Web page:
EXERT FROM APPENDIX 1 from Don Featherstone's Battles With Model Soldiers
(The book that got me started.)

"Nothing in these pages is a dictate, no word says you must or you shall do it this way. On the contrary, the book sets out from the very beginning to stimulate the reader to think for himself, and to use what he has read merely as a foundation for efforts and ideas which reflect his own temperament and character. Only in this way will he obtain maximum satisfaction from the hobby of battling with model soldiers."

-Don Featherstone 1918 - 2013

Friday, October 5, 2012

A Game for an Off Day

Much of my time and energy over the last week, at least on the non-rainy days,  has been spent ripping the rotted bits off the roof of our over-sized garden shed and replacing it. Yesterday was a bit of an extra push to get it roof tight by sundown before the rain came again and I found myself tired and sore this morning without the oomph to get up to much of anything useful. A low energy game of toy soldiers seemed like one way to help pass the day but despite, or because of having over a dozen choices of size, ,scale period, rules etc., that wasn't as easy to arrange as I expected. 

For starters, several of my collections have reached the point where the story matters to me and I didn't have the energy to work out or record a story line. I wasn't in the mood for a big game that required thought not to mention the 'work' of pushing a lot of figures about, nor did I feel like digging out a lot of scenery. Some other things just aren't table ready, flag poles without flags, tattered old figures or mixed up units and the like  and I have been hoping to field less and less such games. Last but not least, for somethings, I just wasn't in the mood. If I actually owned a copy of Battlecry, more  Hex terrain, and suitably organized armies, or if Ron lived closer, that would have been just the ticket .
Obviously I need to give that portable wargame set up some more work and thought.

At last, my eye fell for the 3rd time on the core Oberhilse and Faraway armies, still based for Hearts of Tin. Not enough for a good game of HofT I thought but I have been meaning to give them a run through before deciding to rebase for MacDuff. I'll just write it off as a forgotten incident from one of the many wars and not worry about why or exactly where the battle was fought or what if any the consequences were. 


Since the table still had a selection of terrain pieces scattered about amongst other debris such as flocking tins, books and trays of unpainted ACW, I just cleared the table and arranged the hills into a pass. Red was given 2 Brigadiers, 2 units of light infantry, 2 of line, 2 of cavalry and 1 gun to defend the pass with. Blue got 3 Brigadiers, 1 light infantry, 4 infantry, 3 cavalry and 2 guns. The lights were 2 stands and rifle armed, the infantry were 4 stands and musket armed with the Blue Guards being elite. .

As I suspected, the game rattled through quickly and was enjoyable enough  but lacked the depth to be really engaging. Luckily it was about right for the state I was in. Blue's battle plan was decided mostly by dicing for options. Red's plan was decided on before the game and adjusted when needed, or just a little bit later than needed towards the end. Blue ended up attacking up the right with all infantry while the cavalry observed on the left and threatened the red cavalry. Several checks to see if the plan changed indicated no change. The first units in the first Blue brigade broke with little damage done but they rallied and the Blue Guard then broke the Red line. Red had decided to hold the line and not risk any spoiling attacks. The plan was to hold a cavalry unit back as a reserve but it got sucked into close support on the right and when the red infantry suddenly broke and didn't rally, they were too late to move back and plug the gap.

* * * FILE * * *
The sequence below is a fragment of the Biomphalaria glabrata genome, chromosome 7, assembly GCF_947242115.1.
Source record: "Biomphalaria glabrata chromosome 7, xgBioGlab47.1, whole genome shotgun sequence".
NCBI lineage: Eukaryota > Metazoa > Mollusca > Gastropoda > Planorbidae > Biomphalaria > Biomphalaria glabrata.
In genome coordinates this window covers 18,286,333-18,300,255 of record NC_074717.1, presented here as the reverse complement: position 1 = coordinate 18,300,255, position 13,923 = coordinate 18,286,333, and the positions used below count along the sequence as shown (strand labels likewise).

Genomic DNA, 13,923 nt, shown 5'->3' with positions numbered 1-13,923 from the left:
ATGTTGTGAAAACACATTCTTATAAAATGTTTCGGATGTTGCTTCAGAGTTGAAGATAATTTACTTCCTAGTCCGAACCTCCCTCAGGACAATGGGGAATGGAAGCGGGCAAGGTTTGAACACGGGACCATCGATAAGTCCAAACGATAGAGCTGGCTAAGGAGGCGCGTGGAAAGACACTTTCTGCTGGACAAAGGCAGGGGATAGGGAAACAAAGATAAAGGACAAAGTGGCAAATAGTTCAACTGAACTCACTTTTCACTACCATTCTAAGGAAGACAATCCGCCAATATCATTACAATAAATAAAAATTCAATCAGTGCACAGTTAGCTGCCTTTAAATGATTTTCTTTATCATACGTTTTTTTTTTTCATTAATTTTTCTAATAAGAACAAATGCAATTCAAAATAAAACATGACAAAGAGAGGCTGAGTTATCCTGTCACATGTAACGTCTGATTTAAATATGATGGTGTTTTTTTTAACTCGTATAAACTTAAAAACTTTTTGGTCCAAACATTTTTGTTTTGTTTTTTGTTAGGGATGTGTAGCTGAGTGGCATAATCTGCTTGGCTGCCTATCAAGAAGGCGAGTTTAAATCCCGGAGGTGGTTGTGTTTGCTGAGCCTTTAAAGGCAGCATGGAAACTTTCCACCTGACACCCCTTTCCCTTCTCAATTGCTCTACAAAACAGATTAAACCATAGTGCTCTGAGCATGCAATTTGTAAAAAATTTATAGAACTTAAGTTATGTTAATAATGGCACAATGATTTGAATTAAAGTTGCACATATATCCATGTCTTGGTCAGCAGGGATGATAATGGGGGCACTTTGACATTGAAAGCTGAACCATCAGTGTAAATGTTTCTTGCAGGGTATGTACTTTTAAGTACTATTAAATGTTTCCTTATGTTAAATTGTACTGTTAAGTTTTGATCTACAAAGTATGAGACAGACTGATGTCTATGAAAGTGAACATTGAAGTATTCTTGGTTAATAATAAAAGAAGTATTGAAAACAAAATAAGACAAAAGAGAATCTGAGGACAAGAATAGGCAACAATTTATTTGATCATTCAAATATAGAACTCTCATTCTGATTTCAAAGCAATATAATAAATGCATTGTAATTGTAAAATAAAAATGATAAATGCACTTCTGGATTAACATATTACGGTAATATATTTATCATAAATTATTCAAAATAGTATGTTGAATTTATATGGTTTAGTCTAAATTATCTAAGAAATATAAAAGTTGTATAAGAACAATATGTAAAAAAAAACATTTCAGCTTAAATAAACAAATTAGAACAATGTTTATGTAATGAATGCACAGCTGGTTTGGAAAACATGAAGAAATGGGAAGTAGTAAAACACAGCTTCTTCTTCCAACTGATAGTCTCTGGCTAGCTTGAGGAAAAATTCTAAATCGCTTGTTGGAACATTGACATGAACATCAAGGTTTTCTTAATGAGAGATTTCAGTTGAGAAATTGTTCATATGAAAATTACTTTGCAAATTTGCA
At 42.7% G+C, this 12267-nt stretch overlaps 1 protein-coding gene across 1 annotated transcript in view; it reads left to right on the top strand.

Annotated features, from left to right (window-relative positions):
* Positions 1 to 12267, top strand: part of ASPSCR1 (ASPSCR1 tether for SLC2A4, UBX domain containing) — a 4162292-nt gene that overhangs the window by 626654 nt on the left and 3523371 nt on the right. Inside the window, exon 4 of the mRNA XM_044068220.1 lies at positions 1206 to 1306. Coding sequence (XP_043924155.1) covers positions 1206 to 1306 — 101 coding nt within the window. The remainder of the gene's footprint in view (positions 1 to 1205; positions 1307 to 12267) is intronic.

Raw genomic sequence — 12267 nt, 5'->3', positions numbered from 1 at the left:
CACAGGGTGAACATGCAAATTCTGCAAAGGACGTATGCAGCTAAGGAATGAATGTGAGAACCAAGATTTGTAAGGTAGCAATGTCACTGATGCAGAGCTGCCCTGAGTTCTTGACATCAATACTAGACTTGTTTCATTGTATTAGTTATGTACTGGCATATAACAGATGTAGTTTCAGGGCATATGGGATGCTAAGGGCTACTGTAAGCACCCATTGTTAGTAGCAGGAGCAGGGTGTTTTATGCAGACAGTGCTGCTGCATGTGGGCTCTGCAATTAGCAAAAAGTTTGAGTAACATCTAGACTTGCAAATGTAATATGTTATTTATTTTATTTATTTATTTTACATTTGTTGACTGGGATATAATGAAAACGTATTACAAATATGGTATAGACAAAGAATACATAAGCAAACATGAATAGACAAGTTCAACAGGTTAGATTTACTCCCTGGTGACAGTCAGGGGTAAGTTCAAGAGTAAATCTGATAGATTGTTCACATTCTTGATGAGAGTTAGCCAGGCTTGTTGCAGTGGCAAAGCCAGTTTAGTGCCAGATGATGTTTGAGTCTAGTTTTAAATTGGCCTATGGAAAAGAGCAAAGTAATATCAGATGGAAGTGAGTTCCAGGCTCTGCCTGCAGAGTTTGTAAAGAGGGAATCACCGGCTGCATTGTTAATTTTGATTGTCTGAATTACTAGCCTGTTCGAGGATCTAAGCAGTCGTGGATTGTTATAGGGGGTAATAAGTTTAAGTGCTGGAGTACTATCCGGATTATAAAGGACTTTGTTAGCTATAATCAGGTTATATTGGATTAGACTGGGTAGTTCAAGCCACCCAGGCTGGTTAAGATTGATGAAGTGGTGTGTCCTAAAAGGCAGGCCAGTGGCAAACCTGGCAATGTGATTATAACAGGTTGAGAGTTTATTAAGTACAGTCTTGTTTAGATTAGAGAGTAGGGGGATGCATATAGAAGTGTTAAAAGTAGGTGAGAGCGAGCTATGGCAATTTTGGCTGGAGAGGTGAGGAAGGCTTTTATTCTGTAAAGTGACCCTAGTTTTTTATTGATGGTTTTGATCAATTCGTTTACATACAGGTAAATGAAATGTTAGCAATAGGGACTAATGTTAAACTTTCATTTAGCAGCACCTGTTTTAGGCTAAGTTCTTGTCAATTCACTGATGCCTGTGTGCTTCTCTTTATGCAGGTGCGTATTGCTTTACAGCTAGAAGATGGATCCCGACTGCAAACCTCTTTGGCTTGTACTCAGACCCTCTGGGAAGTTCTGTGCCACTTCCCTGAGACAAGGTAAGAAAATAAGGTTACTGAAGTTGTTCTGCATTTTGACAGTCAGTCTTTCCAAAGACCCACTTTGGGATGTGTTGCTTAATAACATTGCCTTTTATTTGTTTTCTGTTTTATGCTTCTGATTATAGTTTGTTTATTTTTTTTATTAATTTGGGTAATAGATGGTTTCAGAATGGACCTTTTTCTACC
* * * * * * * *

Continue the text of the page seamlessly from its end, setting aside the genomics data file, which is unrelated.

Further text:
The rules worked well again. The red position was a formidable one and if the Blue Guard's elite status hadn't carried it through, the red line would have held.

My only concern, one I had last game, is that the artillery is too weak so I have given them another die and changed the vulnerable target bonus from doubling dice to adding 1 per stand.

Once again the multi-figure bases were easy to handle when setting up and moving troops but awkward in and about terrain and markers were more tedious and less fun than removing casualties. Given that I would need more units which means going back to 4 man bases to fit them on table, and then still being crowded,  the game has confirmed my intention to play HofT with the 1/72nd ACW and use MacDuff for the 40mm games, even if I keep playing with the existing multi-figure bases for now. Actually, I ought to reset the table and do just that tomorrow.

7 comments:

  1. Perhaps the artillery crews had been mending roofs all day as well-hence their lacklustre performance?

    ReplyDelete
  2. Well, that's a thought but they did roll really well.

    ReplyDelete
  3. This comment has been removed by a blog administrator.

    ReplyDelete
  4. Anyway, nice photos and a great period to play!

    ReplyDelete
  5. Ross: Of all your proyects, the Faraway-Oberhilse is my favourite. For me, it has the Young-Grant Imaginations spirit but with your own and unique personal touch. It is always a pleasure to read about it.
    Talking about this particular setup, I think this kind of hills works better with individual figures, a cloth terrain with hill-shape pieces of polyestirene under it is the best choice if you employ multi-figures bases.
    Kind regards, Cesar.

    ReplyDelete
    Replies
    1. Cesar, I thought of you as I was taking the pictures and looking at the hills. :)

      I think that once the troops are back on washers they will be able to use both types of terrain, as long as the hills aren't too steep.

      The cloth is more work to set up though.

      Delete